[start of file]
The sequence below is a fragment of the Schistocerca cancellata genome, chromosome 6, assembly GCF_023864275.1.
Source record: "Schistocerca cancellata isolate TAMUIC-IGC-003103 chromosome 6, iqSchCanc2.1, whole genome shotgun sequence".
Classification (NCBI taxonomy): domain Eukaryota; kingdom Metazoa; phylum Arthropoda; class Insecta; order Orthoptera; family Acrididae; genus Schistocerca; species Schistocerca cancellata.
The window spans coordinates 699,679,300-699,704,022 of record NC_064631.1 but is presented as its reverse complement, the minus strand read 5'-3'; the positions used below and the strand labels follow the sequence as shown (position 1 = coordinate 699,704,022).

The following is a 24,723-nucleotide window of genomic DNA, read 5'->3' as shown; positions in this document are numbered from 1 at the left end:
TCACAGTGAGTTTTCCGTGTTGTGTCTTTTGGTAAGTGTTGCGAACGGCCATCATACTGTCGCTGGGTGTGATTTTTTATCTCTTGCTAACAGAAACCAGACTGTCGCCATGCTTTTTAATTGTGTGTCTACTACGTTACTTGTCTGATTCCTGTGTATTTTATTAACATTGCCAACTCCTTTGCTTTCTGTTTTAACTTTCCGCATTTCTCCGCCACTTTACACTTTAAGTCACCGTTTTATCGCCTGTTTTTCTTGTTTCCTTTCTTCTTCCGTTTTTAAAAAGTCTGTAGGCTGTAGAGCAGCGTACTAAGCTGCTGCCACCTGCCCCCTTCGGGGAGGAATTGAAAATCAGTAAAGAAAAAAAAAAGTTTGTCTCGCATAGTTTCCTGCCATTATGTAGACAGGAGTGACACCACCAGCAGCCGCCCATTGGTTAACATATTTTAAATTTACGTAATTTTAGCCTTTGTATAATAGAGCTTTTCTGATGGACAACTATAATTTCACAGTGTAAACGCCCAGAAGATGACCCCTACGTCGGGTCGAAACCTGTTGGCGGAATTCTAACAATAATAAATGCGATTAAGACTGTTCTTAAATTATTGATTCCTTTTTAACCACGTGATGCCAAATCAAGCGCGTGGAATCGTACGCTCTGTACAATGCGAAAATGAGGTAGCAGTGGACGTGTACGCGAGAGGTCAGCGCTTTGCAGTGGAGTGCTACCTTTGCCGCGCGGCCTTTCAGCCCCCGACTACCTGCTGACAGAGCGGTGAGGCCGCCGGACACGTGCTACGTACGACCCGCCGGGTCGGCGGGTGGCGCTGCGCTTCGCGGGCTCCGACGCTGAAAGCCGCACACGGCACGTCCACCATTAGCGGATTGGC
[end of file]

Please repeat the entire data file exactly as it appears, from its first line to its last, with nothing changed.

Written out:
The sequence below is a fragment of the Schistocerca cancellata genome, chromosome 6, assembly GCF_023864275.1.
Source record: "Schistocerca cancellata isolate TAMUIC-IGC-003103 chromosome 6, iqSchCanc2.1, whole genome shotgun sequence".
Classification (NCBI taxonomy): domain Eukaryota; kingdom Metazoa; phylum Arthropoda; class Insecta; order Orthoptera; family Acrididae; genus Schistocerca; species Schistocerca cancellata.
The window spans coordinates 699,679,300-699,704,022 of record NC_064631.1 but is presented as its reverse complement, the minus strand read 5'-3'; the positions used below and the strand labels follow the sequence as shown (position 1 = coordinate 699,704,022).

The following is a 24,723-nucleotide window of genomic DNA, read 5'->3' as shown; positions in this document are numbered from 1 at the left end:
TCACAGTGAGTTTTCCGTGTTGTGTCTTTTGGTAAGTGTTGCGAACGGCCATCATACTGTCGCTGGGTGTGATTTTTTATCTCTTGCTAACAGAAACCAGACTGTCGCCATGCTTTTTAATTGTGTGTCTACTACGTTACTTGTCTGATTCCTGTGTATTTTATTAACATTGCCAACTCCTTTGCTTTCTGTTTTAACTTTCCGCATTTCTCCGCCACTTTACACTTTAAGTCACCGTTTTATCGCCTGTTTTTCTTGTTTCCTTTCTTCTTCCGTTTTTAAAAAGTCTGTAGGCTGTAGAGCAGCGTACTAAGCTGCTGCCACCTGCCCCCTTCGGGGAGGAATTGAAAATCAGTAAAGAAAAAAAAAAGTTTGTCTCGCATAGTTTCCTGCCATTATGTAGACAGGAGTGACACCACCAGCAGCCGCCCATTGGTTAACATATTTTAAATTTACGTAATTTTAGCCTTTGTATAATAGAGCTTTTCTGATGGACAACTATAATTTCACAGTGTAAACGCCCAGAAGATGACCCCTACGTCGGGTCGAAACCTGTTGGCGGAATTCTAACAATAATAAATGCGATTAAGACTGTTCTTAAATTATTGATTCCTTTTTAACCACGTGATGCCAAATCAAGCGCGTGGAATCGTACGCTCTGTACAATGCGAAAATGAGGTAGCAGTGGACGTGTACGCGAGAGGTCAGCGCTTTGCAGTGGAGTGCTACCTTTGCCGCGCGGCCTTTCAGCCCCCGACTACCTGCTGACAGAGCGGTGAGGCCGCCGGACACGTGCTACGTACGACCCGCCGGGTCGGCGGGTGGCGCTGCGCTTCGCGGGCTCCGACGCTGAAAGCCGCACACGGCACGTCCACCATTAGCGGATTGGC